Important changes to lettings legislation

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15 Jan 2017

Important changes to lettings legislation for 2017 and beyond

Author: Daniel Dowling

Landlord legislation has been making the headlines throughout 2016 from 3% stamp duty surcharge to the update’s in EPC regulations. The on-going changes mean it is more important than ever for landlords to understand the regulations fully and to work with an established lettings agency that will protect their investment and tenants, ensuring they are adhering to the law.

Romans’ lettings experts have reviewed the recent changes and highlighted some key things to look out for in 2017 and beyond. 

From April 2017 mortgage interest tax relief will start to be restricted to 20% for buy-to-let landlords. The relief could affect landlords who are both basic rate and higher rate tax payers. The changes will impact on  higher rate tax payers and landlords with high mortgage costs and low rental income. Due to the tax relief changes landlords could move into a higher rate tax band.

The changes will be gradually phased in starting from April 2017:

Stage One

From 6th April 2017, the existing system can still be claimed on the first 75% of your mortgage interest costs. The remaining 25% will have the new system (basic rate of tax relief) applied.

Stage Two

From 6th April 2018, the amount of tax relief you can claim on the existing system will drop to 50% of your mortgage interest costs. The remaining 50% will have the basic rate of tax relief applied.

Stage Three

From 6th April 2019, the tax relief using the existing system can only be applied to 25% of your mortgage interest costs. The remaining 75% will be at the basic rate.

Stage Four

From 6th April 2020, you will only be able to claim tax relief using the new system (basic rate level). The tax relief will be given as a reduction in tax liability instead of a reduction to taxable rental income.  

If you need more information on tax restrictions please contact your local branch

This act became law in May 2016 and is expected to be in action by April 2017 once the second legislation has been drafted. The purpose of the database is not to ban landlords and letting agents from operating. The idea is to enable local authorities to monitor the activity of rogue landlords and letting agents and effectively target enforcement action.  The ‘act’ covers four points; electrical safety requirement, client money protection, rent repayment and banning orders.

Electrical safety requirements

There will be regulations imposing a PAT (portable appliance testing) test and an electrical safety check of wiring.  Timeframes have not been confirmed or which tenancies these regulations will apply too.

There will be penalties for non-compliance probably a penalty fixed by environmental health.

Client money protection

This will mean that all letting agents must have CMP (client money protection)  which will protect landlords and tenants. A date has not been agreed. 

Banning orders

Where a local authority believes that a landlord or letting agent should be banned from being involved in renting out or managing a property, it should apply to the first tier tribunal for a banning order. The ban will last for a fixed term of 12 months, it will be a criminal offence if the ban is breeched you could be imprisoned for up to 51 weeks or be fined up to £30,000.  The rules are expected to be in force by April 2017.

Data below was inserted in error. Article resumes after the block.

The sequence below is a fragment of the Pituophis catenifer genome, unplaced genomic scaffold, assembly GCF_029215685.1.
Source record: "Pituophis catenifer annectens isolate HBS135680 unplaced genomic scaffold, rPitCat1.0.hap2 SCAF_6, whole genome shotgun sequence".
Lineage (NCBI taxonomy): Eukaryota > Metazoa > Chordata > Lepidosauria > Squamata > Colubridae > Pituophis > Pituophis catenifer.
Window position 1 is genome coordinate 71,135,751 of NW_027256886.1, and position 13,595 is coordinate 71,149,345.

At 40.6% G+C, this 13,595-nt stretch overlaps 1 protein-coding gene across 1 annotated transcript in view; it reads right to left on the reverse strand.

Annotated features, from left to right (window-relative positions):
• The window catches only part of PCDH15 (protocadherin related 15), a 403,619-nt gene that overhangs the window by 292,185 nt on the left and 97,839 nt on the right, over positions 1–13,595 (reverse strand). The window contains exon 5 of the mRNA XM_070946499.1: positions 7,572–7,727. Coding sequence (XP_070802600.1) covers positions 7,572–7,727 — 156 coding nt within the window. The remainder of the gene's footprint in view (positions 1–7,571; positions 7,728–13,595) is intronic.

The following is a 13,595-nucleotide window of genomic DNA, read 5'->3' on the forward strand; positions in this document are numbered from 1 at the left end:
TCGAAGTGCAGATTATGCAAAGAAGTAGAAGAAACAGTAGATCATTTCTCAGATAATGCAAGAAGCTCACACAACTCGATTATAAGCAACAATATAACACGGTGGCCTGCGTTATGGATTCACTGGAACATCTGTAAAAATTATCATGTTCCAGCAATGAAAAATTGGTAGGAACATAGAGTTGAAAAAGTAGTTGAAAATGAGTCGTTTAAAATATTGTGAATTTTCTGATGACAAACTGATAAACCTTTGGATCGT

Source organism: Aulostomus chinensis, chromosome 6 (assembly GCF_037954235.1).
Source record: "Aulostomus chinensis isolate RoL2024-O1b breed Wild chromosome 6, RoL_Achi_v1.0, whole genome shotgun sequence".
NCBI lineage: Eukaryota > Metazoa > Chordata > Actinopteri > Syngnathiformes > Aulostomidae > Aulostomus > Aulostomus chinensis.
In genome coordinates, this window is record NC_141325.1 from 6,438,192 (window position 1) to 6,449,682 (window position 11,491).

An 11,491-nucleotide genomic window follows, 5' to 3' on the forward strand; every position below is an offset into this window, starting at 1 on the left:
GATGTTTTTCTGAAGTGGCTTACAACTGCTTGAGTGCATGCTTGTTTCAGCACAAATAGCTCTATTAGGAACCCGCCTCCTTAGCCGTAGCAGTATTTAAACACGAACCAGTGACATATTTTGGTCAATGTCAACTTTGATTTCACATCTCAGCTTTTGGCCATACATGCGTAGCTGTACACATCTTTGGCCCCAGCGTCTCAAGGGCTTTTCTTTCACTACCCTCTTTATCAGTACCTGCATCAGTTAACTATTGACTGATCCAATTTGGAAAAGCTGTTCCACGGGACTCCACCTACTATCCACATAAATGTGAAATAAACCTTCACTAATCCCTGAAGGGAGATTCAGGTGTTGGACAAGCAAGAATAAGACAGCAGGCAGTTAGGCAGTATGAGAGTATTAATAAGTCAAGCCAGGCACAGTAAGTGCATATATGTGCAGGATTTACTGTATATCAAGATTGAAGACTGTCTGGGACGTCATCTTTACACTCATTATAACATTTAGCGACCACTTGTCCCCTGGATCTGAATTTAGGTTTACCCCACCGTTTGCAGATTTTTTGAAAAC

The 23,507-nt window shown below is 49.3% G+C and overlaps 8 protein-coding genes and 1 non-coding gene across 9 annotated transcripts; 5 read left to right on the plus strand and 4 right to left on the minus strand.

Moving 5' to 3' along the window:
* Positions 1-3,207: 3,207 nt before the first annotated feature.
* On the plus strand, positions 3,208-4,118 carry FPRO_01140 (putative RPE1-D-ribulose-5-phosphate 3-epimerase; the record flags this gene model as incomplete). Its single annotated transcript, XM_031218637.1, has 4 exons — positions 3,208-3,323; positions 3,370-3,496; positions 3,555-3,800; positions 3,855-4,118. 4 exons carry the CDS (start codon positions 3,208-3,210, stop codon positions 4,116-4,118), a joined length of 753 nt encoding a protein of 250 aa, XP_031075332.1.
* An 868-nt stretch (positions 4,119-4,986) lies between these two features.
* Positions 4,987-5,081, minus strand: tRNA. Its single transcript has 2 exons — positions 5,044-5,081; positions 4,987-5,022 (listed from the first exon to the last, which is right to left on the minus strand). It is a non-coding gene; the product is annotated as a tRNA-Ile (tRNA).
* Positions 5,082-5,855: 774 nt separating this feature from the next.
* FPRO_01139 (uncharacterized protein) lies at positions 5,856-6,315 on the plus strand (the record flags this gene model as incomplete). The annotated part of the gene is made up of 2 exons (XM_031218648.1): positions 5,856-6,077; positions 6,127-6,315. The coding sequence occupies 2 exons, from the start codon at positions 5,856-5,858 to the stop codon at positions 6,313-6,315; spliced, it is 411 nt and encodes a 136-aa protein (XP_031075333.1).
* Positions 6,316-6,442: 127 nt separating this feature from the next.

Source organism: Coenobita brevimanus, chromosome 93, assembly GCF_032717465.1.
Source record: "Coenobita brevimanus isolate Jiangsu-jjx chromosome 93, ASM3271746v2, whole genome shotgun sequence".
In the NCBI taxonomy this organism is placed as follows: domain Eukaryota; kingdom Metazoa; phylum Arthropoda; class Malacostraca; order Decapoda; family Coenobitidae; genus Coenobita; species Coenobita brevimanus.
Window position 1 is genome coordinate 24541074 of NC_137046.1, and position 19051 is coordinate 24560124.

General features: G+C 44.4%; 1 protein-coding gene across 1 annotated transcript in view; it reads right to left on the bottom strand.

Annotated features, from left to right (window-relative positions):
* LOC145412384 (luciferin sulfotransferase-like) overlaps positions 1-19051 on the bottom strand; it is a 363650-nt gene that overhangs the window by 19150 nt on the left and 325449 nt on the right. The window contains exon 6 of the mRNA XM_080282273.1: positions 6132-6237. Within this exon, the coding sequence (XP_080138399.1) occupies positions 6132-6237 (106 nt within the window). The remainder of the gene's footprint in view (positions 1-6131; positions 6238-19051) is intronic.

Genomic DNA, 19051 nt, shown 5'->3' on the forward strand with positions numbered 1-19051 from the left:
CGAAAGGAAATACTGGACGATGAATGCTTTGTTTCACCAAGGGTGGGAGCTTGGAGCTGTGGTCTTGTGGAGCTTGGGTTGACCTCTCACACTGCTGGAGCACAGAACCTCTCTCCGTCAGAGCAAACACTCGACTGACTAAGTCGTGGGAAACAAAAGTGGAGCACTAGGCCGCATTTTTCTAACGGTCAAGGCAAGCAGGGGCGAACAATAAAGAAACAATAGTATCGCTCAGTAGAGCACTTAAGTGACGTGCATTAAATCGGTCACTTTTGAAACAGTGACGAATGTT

Rent repayment

If a landlord is convicted of not having a compulsory licence for a House in Multiple Occupation (HMO) under the Housing Act 2004, they could be ordered to pay the tenant or local authority up to 12 months’ rent.

The application is made to the FTT (first tier tribunal) by the tenant or the local authority similar to the above system of an HMO.

Examples of when an order may be made are:

  • Failing to comply with an improvement or prohibition order 
  • Unlawful eviction or harassment of a tenant
  • Not complying with the banning order

Further guidance is expected from the Government before the database of rogue landlords and letting agents is implemented which is expected to be from 1st October 2017. 

Tenants are now able to request consent from their landlords to carry out energy efficiency improvements to privately rented properties, and landlords are not able to unreasonably refuse consent.

Learn more about the EPC legislation changes

It’s also important to note that from 1st April 2018 there will be a requirement for any properties rented out in the private rented sector to normally have a minimum energy performance rating of E on an Energy Performance Certificate (EPC). A penalty of up to £4,000 will be imposed for breaches of this regulation. The regulations will come into force for new lets and renewals of tenancies with effect from 1st April 2018 and for all existing tenancies on 1st April 2020.

So how can landlords stay on top of the legislation changes?

Working with a licensed letting agent will help ensure you’re always kept up to date with the latest legislation changes and your rental properties are compliant with the law.

Romans’ Fully Managed landlords relax in the knowledge that their investments are looked after by Romans on a day to day basis, including checks to ensure lettings regulations are being adhered to.

To find out more about any of the recent or forthcoming legislation changes and for expert property investment advice talk to the team at your local Romans’ branch on 01344 985 870, or register your interest in Romans’ investment services.

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